Ex-manager Uwe Rosler has been quoted recently as suggesting that Wigan Athletic need a period of stability. He was referring largely to Latics having had three managers this season and the instability it has caused. But it brought to mind another aspect of instability: that of player turnover. Alan Nixon’s “A mental amount of movement” tweet in January sticks in the mind. The Sun journalist had mentioned Latics’ interest in 5-6 new players. But by the end of the transfer window no less than 12 new faces had been brought in.

Few could disagree with Rosler’s comment. There is a clear need for continuity and stability at the club. Too many managers and players have come and gone. In the 2015-16 season there were 31 incomings and 44 outgoings of senior squad players at Wigan Athletic. The stats for the current season show 26 coming in and 29 leaving.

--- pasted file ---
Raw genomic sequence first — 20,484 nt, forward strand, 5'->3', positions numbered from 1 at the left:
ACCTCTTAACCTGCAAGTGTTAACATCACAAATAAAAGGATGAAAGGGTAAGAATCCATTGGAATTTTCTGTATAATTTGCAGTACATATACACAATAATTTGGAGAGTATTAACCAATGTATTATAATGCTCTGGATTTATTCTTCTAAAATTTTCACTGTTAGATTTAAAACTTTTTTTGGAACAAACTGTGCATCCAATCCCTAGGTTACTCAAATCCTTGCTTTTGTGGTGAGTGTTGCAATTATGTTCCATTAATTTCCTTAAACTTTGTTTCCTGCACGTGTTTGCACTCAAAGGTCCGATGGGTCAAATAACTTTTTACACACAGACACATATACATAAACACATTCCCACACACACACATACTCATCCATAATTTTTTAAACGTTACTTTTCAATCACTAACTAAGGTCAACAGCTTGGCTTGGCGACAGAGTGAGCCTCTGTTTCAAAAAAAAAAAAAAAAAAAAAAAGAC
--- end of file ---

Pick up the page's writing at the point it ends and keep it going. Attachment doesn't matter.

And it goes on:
Strangely enough Rosler himself contributed to the lack of continuity and stability by bringing in a swathe of new players in the summer of 2014, despite the fact that his previous squad had reached the semi-finals of both the FA Cup and the Championship playoffs, due to his fine efforts. Sadly the majority of the new players could not make their mark and the manager was surely undermined by senior players from previous administrations. His departure in November 2014 was to lead to the appointment of Malky Mackay, a January fire sale and an avoidable relegation.